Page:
Like garden or sports pitches, short-grass prairies are shaped by mankind. Grazing and controlled burns are the tools for their maintenance here. The main plants are nard and fescue, perennial grasses related to wheat. If you cut (graze) one of their stalks, five more will soon form; if you trample them, they multiply and become very dense. This kind of “torture” creates a thick plant cover that stabilises the sparse dark soil, which is derived from erosion of the ever-present granite. Here, then, are some clues for the appropriate management of this environment, which becomes weakened if neglected.

  • Natural environment

    Natural evolution of beech and oak groves

    Marker 1
    This steep terrain consists of a mass of fallen granite rocks (scree), which makes it unusable by domestic animals. The beeches and chestnuts growing here have thus evolved naturally, the only intervention being felling for timber or firewood. Other species are also associated with tree cover (hazelnuts, blueberries, ferns, etc.), as well as rocks covered in mosses, which attest to the relatively damp conditions.

  • Landscape

    The Tarn valley and its landscapes shaped by human activity

    Marker 2
    The open scenery overlooking the Tarn offers a grand panorama. The landscape has been profoundly shaped by the presence of humans and their flocks. Farmers practise slash-and-burn farming to contain the spreading forest. This needs to be regularly repeated to stop Pyrenean broom from getting the upper hand. On the plateau, you will see hay meadows and, along the edges of plots, pruned ash trees (whose branches are used as animal fodder in the autumn). Some birds of prey like these open spaces, where hunting rodents is easier.

  • Geology

    Granite boulders


    Marker 4
    Granite, which is used for dressed stone as you saw in the hamlet, is a vulnerable rock on the geological timescale. The erosive power of water is furthered by the cracks that divide the rock. These occur because of the stresses to which granite – which rose as magma at the end of the Paleozoic – has been exposed since cooling. The speed of this erosion depends on the climate. This is why whole, undamaged granite blocks break off. They form particularly picturesque block fields (felsenmeer) once the coarse sands have disappeared.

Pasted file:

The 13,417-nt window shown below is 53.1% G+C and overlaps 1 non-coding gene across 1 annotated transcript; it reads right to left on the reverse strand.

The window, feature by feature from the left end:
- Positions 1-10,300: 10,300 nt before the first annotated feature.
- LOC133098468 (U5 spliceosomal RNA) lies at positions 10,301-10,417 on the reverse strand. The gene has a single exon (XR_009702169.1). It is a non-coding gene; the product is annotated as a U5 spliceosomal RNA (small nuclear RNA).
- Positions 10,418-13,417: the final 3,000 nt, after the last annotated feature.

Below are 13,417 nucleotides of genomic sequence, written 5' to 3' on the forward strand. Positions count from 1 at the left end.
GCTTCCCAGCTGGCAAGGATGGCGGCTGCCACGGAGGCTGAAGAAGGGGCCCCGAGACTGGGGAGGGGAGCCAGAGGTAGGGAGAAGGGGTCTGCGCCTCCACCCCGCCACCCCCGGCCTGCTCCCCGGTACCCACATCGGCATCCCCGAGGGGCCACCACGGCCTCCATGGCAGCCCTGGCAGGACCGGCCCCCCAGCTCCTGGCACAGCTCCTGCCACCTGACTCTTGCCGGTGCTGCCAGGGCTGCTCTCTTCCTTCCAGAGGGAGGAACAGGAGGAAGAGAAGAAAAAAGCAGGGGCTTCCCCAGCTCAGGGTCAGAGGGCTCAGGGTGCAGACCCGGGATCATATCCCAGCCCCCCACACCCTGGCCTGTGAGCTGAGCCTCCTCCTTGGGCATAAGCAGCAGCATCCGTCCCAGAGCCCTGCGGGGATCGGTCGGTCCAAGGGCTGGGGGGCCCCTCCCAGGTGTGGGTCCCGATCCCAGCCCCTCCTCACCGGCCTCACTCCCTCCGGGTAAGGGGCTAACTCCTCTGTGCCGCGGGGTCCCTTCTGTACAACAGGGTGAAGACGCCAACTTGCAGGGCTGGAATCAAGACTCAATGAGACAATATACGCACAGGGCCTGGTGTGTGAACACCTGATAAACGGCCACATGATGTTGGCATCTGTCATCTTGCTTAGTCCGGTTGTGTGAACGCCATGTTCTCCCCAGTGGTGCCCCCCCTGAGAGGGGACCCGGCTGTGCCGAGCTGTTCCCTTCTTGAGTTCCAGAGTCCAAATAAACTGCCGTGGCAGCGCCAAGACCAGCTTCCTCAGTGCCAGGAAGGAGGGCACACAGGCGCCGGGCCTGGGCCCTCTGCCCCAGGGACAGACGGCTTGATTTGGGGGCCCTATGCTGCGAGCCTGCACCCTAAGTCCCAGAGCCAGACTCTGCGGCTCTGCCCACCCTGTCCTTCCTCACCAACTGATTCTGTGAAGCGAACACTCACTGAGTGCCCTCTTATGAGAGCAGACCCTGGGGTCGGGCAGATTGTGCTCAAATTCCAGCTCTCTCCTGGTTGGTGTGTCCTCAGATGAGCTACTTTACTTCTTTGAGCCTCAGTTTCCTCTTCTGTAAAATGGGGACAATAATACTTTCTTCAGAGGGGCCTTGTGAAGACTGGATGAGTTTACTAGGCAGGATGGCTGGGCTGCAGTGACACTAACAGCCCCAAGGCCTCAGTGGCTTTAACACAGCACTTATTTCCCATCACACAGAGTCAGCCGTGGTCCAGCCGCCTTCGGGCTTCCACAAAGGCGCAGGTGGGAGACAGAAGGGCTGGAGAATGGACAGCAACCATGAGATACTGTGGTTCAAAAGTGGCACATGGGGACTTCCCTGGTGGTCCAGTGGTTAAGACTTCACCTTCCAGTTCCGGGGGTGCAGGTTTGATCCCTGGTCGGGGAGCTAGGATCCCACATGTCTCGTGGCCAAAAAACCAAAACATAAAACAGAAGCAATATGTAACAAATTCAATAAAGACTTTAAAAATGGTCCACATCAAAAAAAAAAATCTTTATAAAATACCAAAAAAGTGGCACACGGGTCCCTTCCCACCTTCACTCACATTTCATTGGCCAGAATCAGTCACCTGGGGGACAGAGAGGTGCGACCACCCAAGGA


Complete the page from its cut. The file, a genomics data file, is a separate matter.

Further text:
• Water

    The river Tarn

    The Tarn has its spring at an altitude of 1,550 m under the ridge of Mont Lozère. Having carved its way into the granite bedrock, it separates the Bougès massif from Mont Lozère. After Bédouès, it meets the river Tarnon and slowly enters the limestone region, in which its bed is increasingly deep. At its confluence with the Jonte, at Le Rozier, the Tarn leaves the department of the Lozère.

  • Know-how

    Fages Sawmill

    Upstream from Bédouès, you will see a sawmill, which mainly produces wood to make  crates and pallets. It also produces some timber. Today, local forestry companies utilise wood in a number of ways: for energy, paper pulp, timber, crate-making and construction.

  • Fauna

    The brown trout (Salmo trutta fario)

    This trout lives in our waterways and is an indigenous species. This stock is a part of our heritage. Its size varies with the quality of the water, fishing pressures, and the nature of the riverbed (hiding-places). In the summer, it hunts in white water and on the surface, and catches insects. In the winter, it eats larvae on the bottom. Reproduction begins in November and is staggered throughout the winter. The female lays its eggs on a gravelly stretch of the riverbed, into which it has dug a pit using its caudal fin. The male deposits its milt over the eggs. Once they are fertilised, the eggs are covered with gravel.  Reproductive success depends on variations in the water flow and especially on the risk of the spawning areas drying out in dry winters.

  • History

    Saint-Saturnin chapel

    Saint-Saturnin chapel stands at the heart of the village, surrounded by its cemetery. Inside every wall boasts a magnificent painted décor. It was built in the 12th century. Guillaume de Grimoard (the future Pope Urban V) was baptised here in 1309. It is next to the town hall (mairie) and is well worth a detour.

  • Geology

    The iron-rich water of Salce

    After a small detour from the hamlet of